May 24, 2016 | Written by: Laura Gargolinski
Categorized: Community | Security
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Viacom Media recently conducted a survey of over 10,000 millennials asking them their perception of banking. The results were not encouraging: 71% of respondents would rather go to the dentist than listen to what banks are saying.
71% of respondents would rather go to the dentist than listen to what banks are sayingAccording to Millennial Disruption Index survey by Viacom Media
As a child, I would go to great lengths to avoid going to the dentist. And yet today’s millennials would rather do that than read a Tweet, watch a commercial, or consume any type of message a bank is sending. An even bigger problem banks are facing with millennials is loyalty.
Here are a few nuggets from the survey that support this growing dilemma:
- 33% feel they don’t need a bank at all
- 1 in 3 are open to switching banks in the next 90 days
- 73% would be more excited about a new offering in financial services from leading technology companies than from their own bank.
According to the Census Bureau latest statistics last year (1), millennials make up one quarter of the US population, and are more diverse than previous generations.
While many millennials are ridden with loans, they prioritize saving right after paying monthly bills. According to the Nielsen Company, more than a third of the American workforce is made up of millennials, 27% of whom earn over $75,000 a year (2). The same study reports that 60% of these millennials are more likely than an average customer to have an IRA, and 87% more likely to have a 401k plan.
“Millennials are starting to buy homes and save for retirement and college funding. It’s going to have a huge impact in 10 years, and in 20 years the banking landscape will be completely transformed,” says Odysseas Papadimitriou, CEO of the personal finance websites WalletHub and CardHub.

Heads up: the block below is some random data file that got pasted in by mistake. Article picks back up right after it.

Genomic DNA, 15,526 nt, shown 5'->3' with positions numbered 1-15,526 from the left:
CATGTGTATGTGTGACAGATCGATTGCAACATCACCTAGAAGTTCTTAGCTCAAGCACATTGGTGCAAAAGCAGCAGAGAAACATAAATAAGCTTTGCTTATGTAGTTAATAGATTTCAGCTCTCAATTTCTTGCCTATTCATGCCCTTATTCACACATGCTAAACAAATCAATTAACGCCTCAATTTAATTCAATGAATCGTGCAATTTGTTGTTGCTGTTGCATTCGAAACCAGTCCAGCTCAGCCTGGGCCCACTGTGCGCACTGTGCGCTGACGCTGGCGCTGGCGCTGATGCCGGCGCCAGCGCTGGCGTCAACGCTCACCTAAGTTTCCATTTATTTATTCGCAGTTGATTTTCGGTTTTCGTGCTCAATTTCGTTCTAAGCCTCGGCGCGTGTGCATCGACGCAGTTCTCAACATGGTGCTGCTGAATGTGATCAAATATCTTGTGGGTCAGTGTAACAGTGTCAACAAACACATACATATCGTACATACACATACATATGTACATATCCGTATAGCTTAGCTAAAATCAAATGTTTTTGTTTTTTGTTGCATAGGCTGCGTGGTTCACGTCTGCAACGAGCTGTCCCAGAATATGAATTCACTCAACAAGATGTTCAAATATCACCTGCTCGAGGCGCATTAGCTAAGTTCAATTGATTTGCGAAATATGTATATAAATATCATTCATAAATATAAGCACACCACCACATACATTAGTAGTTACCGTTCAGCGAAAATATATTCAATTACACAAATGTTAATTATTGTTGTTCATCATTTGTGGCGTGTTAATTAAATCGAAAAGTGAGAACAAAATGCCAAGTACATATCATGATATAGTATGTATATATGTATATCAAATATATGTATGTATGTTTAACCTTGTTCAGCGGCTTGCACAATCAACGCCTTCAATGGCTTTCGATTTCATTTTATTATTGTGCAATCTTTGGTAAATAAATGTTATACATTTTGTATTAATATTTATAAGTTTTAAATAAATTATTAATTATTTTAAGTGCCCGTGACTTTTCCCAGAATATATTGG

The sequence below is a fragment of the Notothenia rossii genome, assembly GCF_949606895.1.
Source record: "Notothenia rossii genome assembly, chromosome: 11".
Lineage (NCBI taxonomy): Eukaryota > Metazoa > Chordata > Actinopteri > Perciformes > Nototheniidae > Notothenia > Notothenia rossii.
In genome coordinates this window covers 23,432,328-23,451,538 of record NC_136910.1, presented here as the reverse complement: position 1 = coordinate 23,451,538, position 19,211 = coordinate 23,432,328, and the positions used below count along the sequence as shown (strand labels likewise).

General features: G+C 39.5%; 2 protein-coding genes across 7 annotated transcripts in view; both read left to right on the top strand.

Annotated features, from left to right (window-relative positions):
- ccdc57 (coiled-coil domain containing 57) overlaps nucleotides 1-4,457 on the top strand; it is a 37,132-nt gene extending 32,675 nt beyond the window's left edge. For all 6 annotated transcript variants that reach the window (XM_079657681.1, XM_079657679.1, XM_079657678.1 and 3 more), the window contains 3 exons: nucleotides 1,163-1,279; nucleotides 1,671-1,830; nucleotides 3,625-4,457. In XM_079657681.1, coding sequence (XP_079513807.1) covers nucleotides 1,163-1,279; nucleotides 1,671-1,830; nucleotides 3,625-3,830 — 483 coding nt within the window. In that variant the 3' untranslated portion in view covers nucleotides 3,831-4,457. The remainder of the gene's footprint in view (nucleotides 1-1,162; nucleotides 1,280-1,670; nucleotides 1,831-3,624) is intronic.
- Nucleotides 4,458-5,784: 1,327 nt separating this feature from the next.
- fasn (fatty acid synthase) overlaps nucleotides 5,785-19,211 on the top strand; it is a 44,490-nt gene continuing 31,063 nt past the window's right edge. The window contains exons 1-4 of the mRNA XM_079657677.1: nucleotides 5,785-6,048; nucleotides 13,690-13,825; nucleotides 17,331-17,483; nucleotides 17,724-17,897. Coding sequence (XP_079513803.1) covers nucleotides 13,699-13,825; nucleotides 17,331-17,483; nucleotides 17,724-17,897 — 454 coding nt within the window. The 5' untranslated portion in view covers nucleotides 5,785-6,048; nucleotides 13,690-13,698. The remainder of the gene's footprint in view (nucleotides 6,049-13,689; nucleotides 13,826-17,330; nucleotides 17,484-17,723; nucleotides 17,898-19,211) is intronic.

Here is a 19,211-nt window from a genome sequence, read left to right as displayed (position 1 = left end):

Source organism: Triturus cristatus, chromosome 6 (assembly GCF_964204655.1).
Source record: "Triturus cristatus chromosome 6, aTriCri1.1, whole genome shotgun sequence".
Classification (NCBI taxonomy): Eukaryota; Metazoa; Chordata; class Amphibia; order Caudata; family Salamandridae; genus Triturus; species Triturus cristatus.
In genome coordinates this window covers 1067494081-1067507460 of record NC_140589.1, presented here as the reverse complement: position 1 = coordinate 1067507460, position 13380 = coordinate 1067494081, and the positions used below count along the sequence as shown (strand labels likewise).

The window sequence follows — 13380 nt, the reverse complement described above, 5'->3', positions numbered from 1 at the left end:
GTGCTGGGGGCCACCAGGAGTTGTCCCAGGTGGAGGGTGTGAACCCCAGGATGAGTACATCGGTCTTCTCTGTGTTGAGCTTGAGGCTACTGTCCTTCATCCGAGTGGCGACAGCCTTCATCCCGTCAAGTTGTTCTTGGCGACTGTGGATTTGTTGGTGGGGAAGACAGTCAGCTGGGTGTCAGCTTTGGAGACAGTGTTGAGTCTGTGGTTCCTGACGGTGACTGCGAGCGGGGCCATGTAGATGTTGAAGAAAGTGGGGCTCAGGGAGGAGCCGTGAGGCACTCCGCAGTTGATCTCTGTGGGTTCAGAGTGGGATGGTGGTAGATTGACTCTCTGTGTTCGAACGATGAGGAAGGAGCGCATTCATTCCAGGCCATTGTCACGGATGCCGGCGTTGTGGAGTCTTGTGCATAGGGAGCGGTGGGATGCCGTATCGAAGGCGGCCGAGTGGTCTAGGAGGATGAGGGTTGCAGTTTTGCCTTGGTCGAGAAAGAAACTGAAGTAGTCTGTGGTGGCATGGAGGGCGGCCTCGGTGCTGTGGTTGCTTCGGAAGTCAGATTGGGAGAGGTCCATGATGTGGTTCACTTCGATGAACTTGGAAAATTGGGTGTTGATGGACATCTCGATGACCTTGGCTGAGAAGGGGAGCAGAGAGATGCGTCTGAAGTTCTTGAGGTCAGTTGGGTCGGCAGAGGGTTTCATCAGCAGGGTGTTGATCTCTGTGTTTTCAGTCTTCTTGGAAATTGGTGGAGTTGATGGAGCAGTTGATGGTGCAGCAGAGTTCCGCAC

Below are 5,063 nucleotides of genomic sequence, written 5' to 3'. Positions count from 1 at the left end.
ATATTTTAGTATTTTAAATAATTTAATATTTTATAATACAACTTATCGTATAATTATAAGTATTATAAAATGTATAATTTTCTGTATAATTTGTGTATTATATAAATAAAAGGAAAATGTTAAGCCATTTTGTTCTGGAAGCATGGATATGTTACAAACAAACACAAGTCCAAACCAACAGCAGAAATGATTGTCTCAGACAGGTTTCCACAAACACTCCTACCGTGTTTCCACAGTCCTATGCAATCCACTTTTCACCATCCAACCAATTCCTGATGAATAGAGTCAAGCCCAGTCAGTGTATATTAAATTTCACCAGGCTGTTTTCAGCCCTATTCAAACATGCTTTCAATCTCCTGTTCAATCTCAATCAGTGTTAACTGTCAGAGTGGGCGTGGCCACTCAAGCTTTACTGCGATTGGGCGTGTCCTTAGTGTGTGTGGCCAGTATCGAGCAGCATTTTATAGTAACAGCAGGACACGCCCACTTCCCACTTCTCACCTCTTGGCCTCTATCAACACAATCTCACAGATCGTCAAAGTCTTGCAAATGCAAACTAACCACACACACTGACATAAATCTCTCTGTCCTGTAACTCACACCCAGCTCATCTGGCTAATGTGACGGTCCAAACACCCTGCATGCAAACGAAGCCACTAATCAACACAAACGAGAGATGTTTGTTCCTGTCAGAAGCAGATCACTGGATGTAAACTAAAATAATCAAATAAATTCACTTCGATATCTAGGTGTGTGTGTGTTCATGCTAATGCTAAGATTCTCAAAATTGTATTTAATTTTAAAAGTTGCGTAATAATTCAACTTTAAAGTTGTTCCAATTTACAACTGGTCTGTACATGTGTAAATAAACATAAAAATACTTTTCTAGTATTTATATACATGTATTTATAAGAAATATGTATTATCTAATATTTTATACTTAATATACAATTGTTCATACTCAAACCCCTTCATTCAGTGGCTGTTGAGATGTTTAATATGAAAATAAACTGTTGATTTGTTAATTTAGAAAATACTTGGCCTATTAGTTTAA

Connecting to Millennials with the help of technology
If one quarter of your customer base, or prospective customer base is apathetic towards not only your services, but the very foundation your business is built upon – that’s a cause for concern. So how do banks change this disconcerting mindset? The answer to me is simple – use technology to make the experience of banking easier, faster and more delightful.
- MOBILE BANKING: Pew Research found that over 85% of millennials in America own a smartphone, and more than 70% have used a mobile service in the last year. Modern banks have been facing stiff competition from nimble, financial technology startups like Venmo, Lending Club and Bitcoin who are shaking up the industry with their low cost, quick solutions to cumbersome financial tasks. Many banks have their own mobile applications, but they need to use these platforms as competitive differentiators.Take Tangerine Bank, who uses IBM Bluemix to efficiently gather customer feedback and actionable insight on its mobile app. Banks can also leverage companies like Monitise, who also works with IBM, to strengthen their customer engagement to manage spending based on behavior and patterns.
- SOCIAL MEDIA: Many banks are stepping into the social media game by creating Facebook pages, Twitter accounts and YouTube channels to reach the masses with company updates, money management tips and education. But banks need to use social media not only for outreach – but customer service as well. Millennials are more apt to air their grievances via social media than call a bank directly and wait on hold. Banks such as Wells Fargo are creating Twitter accounts to use as a customer sounding board and to address their issues directly – thus, keeping them happy and their money in the bank.Banks should also use social media to highlight their corporate service initiatives and philanthropic endeavors. Supporting social causes is something the millennial generation feels strongly about. Millennials are more likely to align themselves with a brand they feel are making a positive impact on society, and with competition so high, this could be a differentiator for banks.
- SECURITY: Many people would argue security concerns, undoubtedly due to recent breaches that have snagged financial information and data from unsuspecting customers, as a top reason for digital banking reluctance. Luckily, companies like IBM have addressed security concerns by developing solutions that optimize risk management for banks and their customers.
Data unlocks power to understand customers of all ages
Banks needs to move to leveraging their legacy systems in concert with cloud-based hybrid systems where they can create innovative mobile and web applications for customers of ALL ages.
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